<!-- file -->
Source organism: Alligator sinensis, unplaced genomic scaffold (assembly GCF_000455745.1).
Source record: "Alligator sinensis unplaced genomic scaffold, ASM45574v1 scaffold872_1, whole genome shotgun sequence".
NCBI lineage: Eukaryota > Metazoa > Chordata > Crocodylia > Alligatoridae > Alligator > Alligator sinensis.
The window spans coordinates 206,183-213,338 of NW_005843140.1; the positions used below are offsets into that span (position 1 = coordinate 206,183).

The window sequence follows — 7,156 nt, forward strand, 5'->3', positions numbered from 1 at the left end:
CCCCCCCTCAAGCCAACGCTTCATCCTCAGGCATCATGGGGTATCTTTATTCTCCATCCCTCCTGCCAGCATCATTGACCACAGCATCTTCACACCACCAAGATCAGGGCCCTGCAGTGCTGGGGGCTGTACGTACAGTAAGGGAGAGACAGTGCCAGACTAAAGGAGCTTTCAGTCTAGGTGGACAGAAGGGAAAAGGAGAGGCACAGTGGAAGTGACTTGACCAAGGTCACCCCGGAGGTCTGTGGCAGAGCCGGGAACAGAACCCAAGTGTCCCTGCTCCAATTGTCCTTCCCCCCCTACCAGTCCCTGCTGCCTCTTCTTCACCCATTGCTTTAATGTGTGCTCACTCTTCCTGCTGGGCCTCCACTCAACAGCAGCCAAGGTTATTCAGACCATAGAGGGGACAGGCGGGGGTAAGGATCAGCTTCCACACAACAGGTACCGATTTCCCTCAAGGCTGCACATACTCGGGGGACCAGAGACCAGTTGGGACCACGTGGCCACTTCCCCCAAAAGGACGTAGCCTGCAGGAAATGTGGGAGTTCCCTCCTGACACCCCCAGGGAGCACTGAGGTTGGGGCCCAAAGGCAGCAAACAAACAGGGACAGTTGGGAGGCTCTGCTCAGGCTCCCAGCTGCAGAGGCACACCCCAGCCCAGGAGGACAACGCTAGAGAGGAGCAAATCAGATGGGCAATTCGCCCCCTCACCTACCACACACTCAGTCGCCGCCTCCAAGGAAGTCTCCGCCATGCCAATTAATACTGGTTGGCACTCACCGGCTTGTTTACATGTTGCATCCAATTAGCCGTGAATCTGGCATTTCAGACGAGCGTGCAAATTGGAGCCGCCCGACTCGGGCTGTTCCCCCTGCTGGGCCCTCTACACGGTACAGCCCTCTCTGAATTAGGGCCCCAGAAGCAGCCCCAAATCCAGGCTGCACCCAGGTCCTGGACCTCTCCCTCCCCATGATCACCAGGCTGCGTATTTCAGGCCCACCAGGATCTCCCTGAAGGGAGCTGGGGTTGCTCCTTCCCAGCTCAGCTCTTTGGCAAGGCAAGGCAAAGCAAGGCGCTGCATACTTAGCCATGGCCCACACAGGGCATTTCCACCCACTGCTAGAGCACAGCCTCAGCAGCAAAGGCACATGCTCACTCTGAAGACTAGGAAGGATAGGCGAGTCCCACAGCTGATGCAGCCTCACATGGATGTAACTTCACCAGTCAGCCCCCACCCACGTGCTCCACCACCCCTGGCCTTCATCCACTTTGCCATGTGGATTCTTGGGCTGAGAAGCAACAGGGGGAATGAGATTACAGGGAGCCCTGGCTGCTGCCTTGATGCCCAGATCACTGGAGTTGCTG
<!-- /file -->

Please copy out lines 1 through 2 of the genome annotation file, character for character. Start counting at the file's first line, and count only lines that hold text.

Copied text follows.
Source organism: Alligator sinensis, unplaced genomic scaffold (assembly GCF_000455745.1).
Source record: "Alligator sinensis unplaced genomic scaffold, ASM45574v1 scaffold872_1, whole genome shotgun sequence".